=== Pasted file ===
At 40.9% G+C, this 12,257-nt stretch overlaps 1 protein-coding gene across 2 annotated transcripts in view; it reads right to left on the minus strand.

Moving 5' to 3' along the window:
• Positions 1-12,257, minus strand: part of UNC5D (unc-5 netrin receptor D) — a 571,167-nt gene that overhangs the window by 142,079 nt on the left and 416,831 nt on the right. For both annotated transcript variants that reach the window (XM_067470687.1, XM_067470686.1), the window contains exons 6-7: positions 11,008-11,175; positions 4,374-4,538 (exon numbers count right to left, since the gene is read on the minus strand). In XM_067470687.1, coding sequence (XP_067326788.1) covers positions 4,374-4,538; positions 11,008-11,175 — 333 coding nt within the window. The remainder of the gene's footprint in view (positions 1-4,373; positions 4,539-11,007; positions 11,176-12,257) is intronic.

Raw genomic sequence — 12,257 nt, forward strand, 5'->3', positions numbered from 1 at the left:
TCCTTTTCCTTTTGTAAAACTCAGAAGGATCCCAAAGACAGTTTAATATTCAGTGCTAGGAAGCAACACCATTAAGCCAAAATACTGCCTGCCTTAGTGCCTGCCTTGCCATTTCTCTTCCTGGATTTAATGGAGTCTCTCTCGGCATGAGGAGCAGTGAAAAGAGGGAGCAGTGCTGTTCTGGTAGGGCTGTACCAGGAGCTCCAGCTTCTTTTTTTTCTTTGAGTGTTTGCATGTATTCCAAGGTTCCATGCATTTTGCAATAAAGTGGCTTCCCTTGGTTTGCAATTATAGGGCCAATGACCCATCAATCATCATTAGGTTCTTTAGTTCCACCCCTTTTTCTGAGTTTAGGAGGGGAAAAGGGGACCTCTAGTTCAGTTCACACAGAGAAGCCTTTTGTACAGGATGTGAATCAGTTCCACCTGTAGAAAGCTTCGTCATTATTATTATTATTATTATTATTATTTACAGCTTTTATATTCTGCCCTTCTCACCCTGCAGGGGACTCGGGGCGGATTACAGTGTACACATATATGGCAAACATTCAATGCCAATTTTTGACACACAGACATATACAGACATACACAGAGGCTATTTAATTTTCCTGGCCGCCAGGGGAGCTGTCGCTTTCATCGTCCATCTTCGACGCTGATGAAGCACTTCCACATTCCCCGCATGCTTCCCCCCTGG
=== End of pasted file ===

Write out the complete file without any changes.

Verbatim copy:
At 40.9% G+C, this 12,257-nt stretch overlaps 1 protein-coding gene across 2 annotated transcripts in view; it reads right to left on the minus strand.

Moving 5' to 3' along the window:
• Positions 1-12,257, minus strand: part of UNC5D (unc-5 netrin receptor D) — a 571,167-nt gene that overhangs the window by 142,079 nt on the left and 416,831 nt on the right. For both annotated transcript variants that reach the window (XM_067470687.1, XM_067470686.1), the window contains exons 6-7: positions 11,008-11,175; positions 4,374-4,538 (exon numbers count right to left, since the gene is read on the minus strand). In XM_067470687.1, coding sequence (XP_067326788.1) covers positions 4,374-4,538; positions 11,008-11,175 — 333 coding nt within the window. The remainder of the gene's footprint in view (positions 1-4,373; positions 4,539-11,007; positions 11,176-12,257) is intronic.

Raw genomic sequence — 12,257 nt, forward strand, 5'->3', positions numbered from 1 at the left:
TCCTTTTCCTTTTGTAAAACTCAGAAGGATCCCAAAGACAGTTTAATATTCAGTGCTAGGAAGCAACACCATTAAGCCAAAATACTGCCTGCCTTAGTGCCTGCCTTGCCATTTCTCTTCCTGGATTTAATGGAGTCTCTCTCGGCATGAGGAGCAGTGAAAAGAGGGAGCAGTGCTGTTCTGGTAGGGCTGTACCAGGAGCTCCAGCTTCTTTTTTTTCTTTGAGTGTTTGCATGTATTCCAAGGTTCCATGCATTTTGCAATAAAGTGGCTTCCCTTGGTTTGCAATTATAGGGCCAATGACCCATCAATCATCATTAGGTTCTTTAGTTCCACCCCTTTTTCTGAGTTTAGGAGGGGAAAAGGGGACCTCTAGTTCAGTTCACACAGAGAAGCCTTTTGTACAGGATGTGAATCAGTTCCACCTGTAGAAAGCTTCGTCATTATTATTATTATTATTATTATTATTTACAGCTTTTATATTCTGCCCTTCTCACCCTGCAGGGGACTCGGGGCGGATTACAGTGTACACATATATGGCAAACATTCAATGCCAATTTTTGACACACAGACATATACAGACATACACAGAGGCTATTTAATTTTCCTGGCCGCCAGGGGAGCTGTCGCTTTCATCGTCCATCTTCGACGCTGATGAAGCACTTCCACATTCCCCGCATGCTTCCCCCCTGG